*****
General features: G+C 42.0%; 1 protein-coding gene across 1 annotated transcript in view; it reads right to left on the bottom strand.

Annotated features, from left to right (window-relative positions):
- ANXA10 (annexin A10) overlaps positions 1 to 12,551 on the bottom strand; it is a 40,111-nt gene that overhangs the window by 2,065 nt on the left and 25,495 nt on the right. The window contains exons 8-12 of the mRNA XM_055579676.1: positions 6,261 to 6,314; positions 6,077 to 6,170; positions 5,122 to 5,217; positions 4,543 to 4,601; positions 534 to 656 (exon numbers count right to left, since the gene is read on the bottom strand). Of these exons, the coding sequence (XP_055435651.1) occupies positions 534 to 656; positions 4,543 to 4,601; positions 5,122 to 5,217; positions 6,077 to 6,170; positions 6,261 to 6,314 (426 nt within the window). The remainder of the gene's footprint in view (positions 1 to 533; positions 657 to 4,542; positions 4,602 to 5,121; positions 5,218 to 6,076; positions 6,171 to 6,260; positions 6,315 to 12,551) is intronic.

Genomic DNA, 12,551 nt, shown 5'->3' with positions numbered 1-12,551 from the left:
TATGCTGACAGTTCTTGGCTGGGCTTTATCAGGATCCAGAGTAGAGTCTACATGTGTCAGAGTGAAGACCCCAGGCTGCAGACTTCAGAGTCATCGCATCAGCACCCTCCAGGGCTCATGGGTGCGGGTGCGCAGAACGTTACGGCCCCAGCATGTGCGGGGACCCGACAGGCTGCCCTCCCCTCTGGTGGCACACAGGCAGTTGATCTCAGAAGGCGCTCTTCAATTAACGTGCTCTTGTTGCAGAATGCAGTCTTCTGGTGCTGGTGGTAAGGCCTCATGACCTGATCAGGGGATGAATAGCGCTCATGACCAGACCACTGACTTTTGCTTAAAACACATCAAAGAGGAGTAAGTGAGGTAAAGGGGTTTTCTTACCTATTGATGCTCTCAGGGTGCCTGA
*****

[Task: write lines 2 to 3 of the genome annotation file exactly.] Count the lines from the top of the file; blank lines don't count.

Annotated features, from left to right (window-relative positions):
- ANXA10 (annexin A10) overlaps positions 1 to 12,551 on the bottom strand; it is a 40,111-nt gene that overhangs the window by 2,065 nt on the left and 25,495 nt on the right. The window contains exons 8-12 of the mRNA XM_055579676.1: positions 6,261 to 6,314; positions 6,077 to 6,170; positions 5,122 to 5,217; positions 4,543 to 4,601; positions 534 to 656 (exon numbers count right to left, since the gene is read on the bottom strand). Of these exons, the coding sequence (XP_055435651.1) occupies positions 534 to 656; positions 4,543 to 4,601; positions 5,122 to 5,217; positions 6,077 to 6,170; positions 6,261 to 6,314 (426 nt within the window). The remainder of the gene's footprint in view (positions 1 to 533; positions 657 to 4,542; positions 4,602 to 5,121; positions 5,218 to 6,076; positions 6,171 to 6,260; positions 6,315 to 12,551) is intronic.